Thursday, January 17, 2013

RCMP investigating Conservative's campaign

Conservative MP Dean Del Mastro remains the prime minister’s parliamentary secretary, although his role has been greatly diminished in the Commons since campaign finance allegations surfaced last summer.

Ottawa — RCMP officers have been brought in to help Elections Canada with two separate investigations into alleged financing violations in the 2008 campaign of Dean Del Mastro, parliamentary secretary to the prime minister.

Mounties from the Integrated Technical Crime Unit were brought in to analyze computer evidence in Elections Canada’s investigation of allegations of campaign spending by Del Mastro’s 2008 re-election campaign in his Peterborough riding.

In an application for a court order filed by investigator Thomas Ritchie in February 2012, the agency states that it believes that Del Mastro and official agent Richard McCarthy exceeded the spending cap on campaign expenses by more than $17,000 and filed a “false document” in their return.

Elections Canada alleges that Del Mastro reported spending $1,575 on voter canvassing and get-out-the-vote activities by Holinshed Research Group, but actually paid them $21,000 by personal cheque.

In October, eight months after seeking the court order for documents from Holinshed, investigators called in specialized RCMP officers to analyze and authenticate computer files — emails and invoices related to Del Mastro campaign transactions, according to a source with knowledge of aspects of the investigation

In August, he gave investigators a cautioned statement, meaning the evidence he gave can be used in court. His explanation of the services purchased in the campaign was at odds with electronic documents from Holinshed, which is why the RCMP were brought in to analyze the files, according to a source.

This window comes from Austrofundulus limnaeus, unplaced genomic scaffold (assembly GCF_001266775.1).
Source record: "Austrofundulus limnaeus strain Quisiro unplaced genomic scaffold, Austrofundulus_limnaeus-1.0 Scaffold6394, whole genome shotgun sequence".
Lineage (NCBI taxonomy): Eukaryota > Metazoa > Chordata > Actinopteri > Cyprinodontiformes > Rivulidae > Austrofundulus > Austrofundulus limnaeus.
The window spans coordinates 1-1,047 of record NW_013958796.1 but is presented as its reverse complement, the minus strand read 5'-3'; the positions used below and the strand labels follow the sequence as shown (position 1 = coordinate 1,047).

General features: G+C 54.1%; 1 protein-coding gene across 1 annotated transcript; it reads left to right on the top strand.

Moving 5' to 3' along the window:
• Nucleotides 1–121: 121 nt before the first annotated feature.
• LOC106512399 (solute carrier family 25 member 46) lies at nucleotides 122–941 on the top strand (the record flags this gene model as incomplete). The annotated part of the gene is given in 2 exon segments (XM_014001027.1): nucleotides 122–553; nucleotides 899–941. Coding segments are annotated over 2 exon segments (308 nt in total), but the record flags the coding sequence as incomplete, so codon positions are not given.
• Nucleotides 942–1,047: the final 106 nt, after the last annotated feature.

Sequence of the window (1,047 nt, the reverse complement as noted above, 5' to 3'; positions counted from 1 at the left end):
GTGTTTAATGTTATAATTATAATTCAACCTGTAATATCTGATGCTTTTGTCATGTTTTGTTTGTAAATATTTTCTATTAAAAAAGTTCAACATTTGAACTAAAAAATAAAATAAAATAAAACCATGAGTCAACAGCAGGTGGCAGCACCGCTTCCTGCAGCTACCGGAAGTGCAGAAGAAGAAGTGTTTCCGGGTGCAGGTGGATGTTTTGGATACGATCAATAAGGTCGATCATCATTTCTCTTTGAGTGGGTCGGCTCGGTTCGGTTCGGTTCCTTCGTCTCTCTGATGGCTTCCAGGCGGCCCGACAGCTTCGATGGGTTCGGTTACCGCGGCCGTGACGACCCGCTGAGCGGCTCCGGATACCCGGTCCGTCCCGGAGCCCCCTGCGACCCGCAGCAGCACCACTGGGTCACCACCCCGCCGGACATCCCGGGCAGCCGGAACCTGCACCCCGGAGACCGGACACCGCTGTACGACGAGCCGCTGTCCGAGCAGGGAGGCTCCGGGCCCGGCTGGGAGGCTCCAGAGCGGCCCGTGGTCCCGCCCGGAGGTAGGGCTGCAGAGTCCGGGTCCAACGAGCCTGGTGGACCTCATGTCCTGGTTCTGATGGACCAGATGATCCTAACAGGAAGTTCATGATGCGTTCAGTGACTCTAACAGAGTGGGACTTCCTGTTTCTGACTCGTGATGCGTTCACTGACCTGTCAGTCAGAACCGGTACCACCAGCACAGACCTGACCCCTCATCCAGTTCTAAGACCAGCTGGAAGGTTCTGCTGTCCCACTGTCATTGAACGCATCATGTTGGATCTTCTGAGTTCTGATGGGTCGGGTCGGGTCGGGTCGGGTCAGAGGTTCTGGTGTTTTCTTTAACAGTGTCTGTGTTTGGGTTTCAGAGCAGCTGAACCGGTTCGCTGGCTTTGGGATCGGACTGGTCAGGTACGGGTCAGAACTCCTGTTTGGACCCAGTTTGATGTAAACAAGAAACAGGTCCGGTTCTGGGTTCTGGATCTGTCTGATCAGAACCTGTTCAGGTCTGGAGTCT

At least one RCMP officer is also actively investigating allegations of illegal donations related to the same 2008 campaign.

Last week, Inspector Paul Collins began knocking on doors in the Toronto area, hoping to interview donors who had given money to either Del Mastro’s campaign or to the Conservative Party association in his riding.

Collins and investigator Ron Lamothe are apparently looking into allegations first reported by the Ottawa Citizen and Postmedia News concerning donations made to Del Mastro’s campaign by people affiliated with a Mississauga electrical company owned by his cousin.

A former employee of Deltro Electric Ltd. says company owner David Del Mastro asked staff members to recruit donors. They were paid $1,050 by Deltro for making $1,000 donations to Del Mastro’s campaign, said the former employee, who produced cancelled cheques and a sworn statement to back up the claim.

In addition to the $50 payment, those who participated were allowed to claim the $1,000 deduction on their tax returns, the former employee said.

Collins and Lamothe showed up unannounced at the home of several of the donors last week to discuss the donations, although it is unclear if anyone agreed to speak to them. The investigators were later contacted by Allan Kaufman, the Toronto lawyer who represents several of the the donors.

Kaufman says he repeated to Collins his offer to allow his clients to give evidence about the alleged donation scheme if they are offered immunity from prosecution for their involvement. Elections Canada legal counsel rejected that offer in the summer, saying only prosecutors could make that kind of deal.

Kaufman says he’s baffled why they have spurned his offer, saying he has offered the agency “a conviction on a platter and Elections Canada has turned it down, for the last nine months.”

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